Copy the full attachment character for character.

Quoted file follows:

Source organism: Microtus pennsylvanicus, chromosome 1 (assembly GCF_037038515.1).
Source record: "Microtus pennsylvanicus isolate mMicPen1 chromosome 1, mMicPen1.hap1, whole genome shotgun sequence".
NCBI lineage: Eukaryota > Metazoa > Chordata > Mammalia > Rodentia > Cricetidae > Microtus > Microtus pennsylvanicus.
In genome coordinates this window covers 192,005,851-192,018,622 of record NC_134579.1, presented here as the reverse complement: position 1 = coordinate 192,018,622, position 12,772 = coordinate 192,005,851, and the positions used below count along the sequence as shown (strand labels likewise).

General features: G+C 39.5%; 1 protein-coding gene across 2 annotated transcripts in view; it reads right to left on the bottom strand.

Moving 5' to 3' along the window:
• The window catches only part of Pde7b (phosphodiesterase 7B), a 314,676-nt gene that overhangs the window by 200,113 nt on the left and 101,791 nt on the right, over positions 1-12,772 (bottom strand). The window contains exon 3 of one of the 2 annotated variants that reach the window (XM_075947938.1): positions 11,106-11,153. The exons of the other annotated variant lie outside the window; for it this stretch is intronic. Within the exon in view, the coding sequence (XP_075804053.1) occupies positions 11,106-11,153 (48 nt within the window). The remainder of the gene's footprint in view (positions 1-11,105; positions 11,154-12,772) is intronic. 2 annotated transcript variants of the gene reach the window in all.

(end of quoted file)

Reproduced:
Source organism: Microtus pennsylvanicus, chromosome 1 (assembly GCF_037038515.1).
Source record: "Microtus pennsylvanicus isolate mMicPen1 chromosome 1, mMicPen1.hap1, whole genome shotgun sequence".
NCBI lineage: Eukaryota > Metazoa > Chordata > Mammalia > Rodentia > Cricetidae > Microtus > Microtus pennsylvanicus.
In genome coordinates this window covers 192,005,851-192,018,622 of record NC_134579.1, presented here as the reverse complement: position 1 = coordinate 192,018,622, position 12,772 = coordinate 192,005,851, and the positions used below count along the sequence as shown (strand labels likewise).

General features: G+C 39.5%; 1 protein-coding gene across 2 annotated transcripts in view; it reads right to left on the bottom strand.

Moving 5' to 3' along the window:
• The window catches only part of Pde7b (phosphodiesterase 7B), a 314,676-nt gene that overhangs the window by 200,113 nt on the left and 101,791 nt on the right, over positions 1-12,772 (bottom strand). The window contains exon 3 of one of the 2 annotated variants that reach the window (XM_075947938.1): positions 11,106-11,153. The exons of the other annotated variant lie outside the window; for it this stretch is intronic. Within the exon in view, the coding sequence (XP_075804053.1) occupies positions 11,106-11,153 (48 nt within the window). The remainder of the gene's footprint in view (positions 1-11,105; positions 11,154-12,772) is intronic. 2 annotated transcript variants of the gene reach the window in all.